BACKGROUND ON THE DAILY DAF
brought to you by Kollel Iyun Hadaf of Har Nof
Ask A Question on the daf
Previous daf Yevamos 34
YEVAMOS 33 & 34 - sponsored by Hagaon Rav Yosef Pearlman of London, a living
demonstration of love for and adoration of the Torah.
1) [line 2] ISUR BAS ACHAS - two Isurim may take effect at the same instant
to prohibit the same object
2) [line 4] V'ASHAM ECHAD (ASHAM ME'ILOS)
A person who has benefit from Hekdesh b'Shogeg must bring a ram as a Korban
Asham, besides paying the amount he benefited plus a fine of Chomesh
3) [line 5] CHELEV
(a) Chelev refers to the fat of an animal that is offered on the Mizbe'ach.
It consists of the layer of fat covering the stomachs, all the other fat
attached to the stomachs, and the fat on the kidneys along the flanks
(b) It is forbidden to eat the Chelev of a Kosher Behemah (domesticated
animal), but it may be used for any other purpose. The Chelev of a Chayah (a
Kosher wild animal), however, may even be eaten. "Shuman" refers to all the
other fat of an animal that is permitted.
(c) If a person eats Chelev b'Mezid, he is Chayav Kares; b'Shogeg he must
bring a Korban Chatas. If a person is in doubt whether the fat he ate was
Chelev or Shuman, he must bring a Korban Asham Taluy.
4) [line 5] NOSAR
(a) If any meat of a Korban remains after the time that was allotted for it
to be eaten, it must be burned, as the Torah states, "b'Yom Zivchachem
Ye'achel umi'Macharas, *veha'Nosar* Ad Yom ha'Shelishi ba'Esh Yisaref." -
"It shall be eaten the same day that you slaughter it and on the next day,
and anything that *remains* until the third day shall be burned in fire."
(b) If someone eats Nosar intentionally he is Chayav Kares. If he eats it
unintentionally, he must bring a Korban Chatas (SEFER HA'CHINUCH Mitzvah
5) [line 8] TA'AH BI'DEVAR MITZVAH PATUR
(a) A person must bring a Korban Chatas if he transgresses a prohibition
b'Shogeg (unintentionally) for which the Kares punishment applies for
intentional transgression. A person must bring a Korban Asham for Me'ilah
b'Shogeg, unintentionally benefiting from Kodshim.
(b) If a person does an Aveirah that makes him liable to bring a Korban
Chatas or Asham, but he thought that he was actually performing a Mitzvah of
the Torah through his action, the Tana'im argue as to whether he is liable
to bring a Korban or not.
(c) Even if To'eh b'Devar Mitzvah is Patur, there are various opinions among
the Tana'im and Amora'im with regard to exactly when this Petur applies and
when it does not:
1. Some say a person is Patur only if he actually performs a Mitzvah but not
if he does not end up performing a Mitzvah through his actions. This is the
subject of an argument between the Tana Kama and Rebbi Meir in Pesachim 72a.
6) [line 12] ZEMANO BAHUL - [he is in a rush since] his time is limited
2. Others say that the Petur of To'eh b'Devar Mitzvah only applies when the
person is in a rush because his time is limited ("Zemano Bahul"). If he has
the option of doing the Mitzvah on the next day, he is liable to bring a
Korban Chatas. (This is the reasoning of the Gemara Pesachim 72b, as opposed
to the opinion of Rebbi Yochanan there.)
3. Still others rule that we only exempt *ha'To'eh* (one who makes a
mistake) b'Devar Mitzvah, and not someone who was *Shogeg* b'Devar Mitzvah
(where he transgresses the Isur accidentally due to a lack of care) -- RASHI
to Pesachim 73b DH Im Yesh Shehus, and to Sukah 42a DH mi'Lishkah.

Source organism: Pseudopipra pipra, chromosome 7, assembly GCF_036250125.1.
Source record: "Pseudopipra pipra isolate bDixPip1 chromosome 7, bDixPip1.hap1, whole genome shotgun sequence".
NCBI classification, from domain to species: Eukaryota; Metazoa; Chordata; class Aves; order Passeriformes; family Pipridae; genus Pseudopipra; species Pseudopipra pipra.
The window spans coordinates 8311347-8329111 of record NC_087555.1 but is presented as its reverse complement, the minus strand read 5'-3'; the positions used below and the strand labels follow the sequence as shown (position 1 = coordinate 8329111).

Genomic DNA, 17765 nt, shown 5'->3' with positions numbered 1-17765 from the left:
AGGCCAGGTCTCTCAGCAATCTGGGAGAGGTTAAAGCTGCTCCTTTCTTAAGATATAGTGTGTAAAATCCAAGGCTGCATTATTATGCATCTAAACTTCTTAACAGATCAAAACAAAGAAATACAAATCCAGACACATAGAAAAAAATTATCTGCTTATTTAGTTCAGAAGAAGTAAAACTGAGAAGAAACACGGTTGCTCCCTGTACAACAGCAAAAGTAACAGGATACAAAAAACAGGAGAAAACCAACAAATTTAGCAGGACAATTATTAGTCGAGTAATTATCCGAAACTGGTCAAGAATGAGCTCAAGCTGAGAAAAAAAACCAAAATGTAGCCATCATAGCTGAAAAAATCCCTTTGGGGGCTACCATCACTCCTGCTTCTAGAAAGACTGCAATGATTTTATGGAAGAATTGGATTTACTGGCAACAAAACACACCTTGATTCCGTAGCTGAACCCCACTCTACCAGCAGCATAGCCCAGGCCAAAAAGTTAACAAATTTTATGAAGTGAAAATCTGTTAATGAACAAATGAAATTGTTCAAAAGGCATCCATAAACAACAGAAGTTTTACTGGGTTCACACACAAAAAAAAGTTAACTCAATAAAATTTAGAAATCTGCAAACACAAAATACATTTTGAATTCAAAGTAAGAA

(These are just some of the numerous details of this Halachah. More details
are discussed in Pesachim 72b.)
7) [line 15] BEN GERUSHAH
A child born from the marriage of a Kohen to a woman who is prohibited to
the priesthood is not fit to be a Kohen. This is learned from the Pasuk, "Lo
Yechalel Zar'o b'Amav," - "He shall not invalidate his seed among his
people." (Vayikra 21:15). A Kohen is forbidden to marry a divorcee by Torah
Law. The Chachamim decreed that a Kohen may not marry a Chalutzah.
8) [line 16] KEREN V'CHOMESH (TASHLUMEI TERUMAH)
(a) After a crop is harvested and brought to the owner's house or yard, the
owner must separate Terumah from the crop, which he gives to a Kohen.
Kohanim and members of their households are allowed to eat Terumah, as long
as they are Tehorim.
(b) If a non-Kohen eats Terumah without knowing that it is Terumah, he must
replace what he ate in the form of a food that becomes Terumah (Tashlumei
Terumah). He returns the Keren, the amount of Terumah that he ate, to the
Kohen who owned the Terumah (see Insights to the Daf, Pesachim 32). In
addition, he is fined another Chomesh (fifth) of the ensuing total (i.e. a
quarter of the value of what he ate). This Chomesh may be paid to any Kohen
(Terumos 6:2), and is not necessarily given to the Kohen who owned the
Terumah that was eaten.
(c) If the person ate Terumah in an abnormal fashion, such as by drinking
olive oil, he only pays the value of the Terumah that was destroyed (i.e.
the normal Halachah of damages applies to him, and not the laws of Tashlumei
(d) A non-Kohen who eats or benefits from Terumah b'Mezid (intentionally)
pays the value of the Terumah destroyed (i.e. the normal Halachah of damages
applies to him, and not Tashlumei Terumah), and incurs the punishment of
Misah b'Yedei Shamayim (Sanhedrin 83a).
9) [line 23] SHOF'OS - continually issuing blood
10) [line 2] B'ETZBA MA'ACHAH - she broke her Besulim with her finger
11) [line 16] V'YAKCHISH YAFYAH - and it will cause her to become less
12) [line 17] KALAH - a newlywed bride
13) [line 20] HA'TORAH CHASAH AL TACHSHITEI CHALAH - the Torah has pity on
the cosmetics of a bride (that are washed off when she immerses in a Mikvah)
14) [line 30] KA MERANENEI RABANAN A'BASRICH - the scholars are murmuring,
speaking slanderous talk about you (because you became pregnant after not
being married for ten years)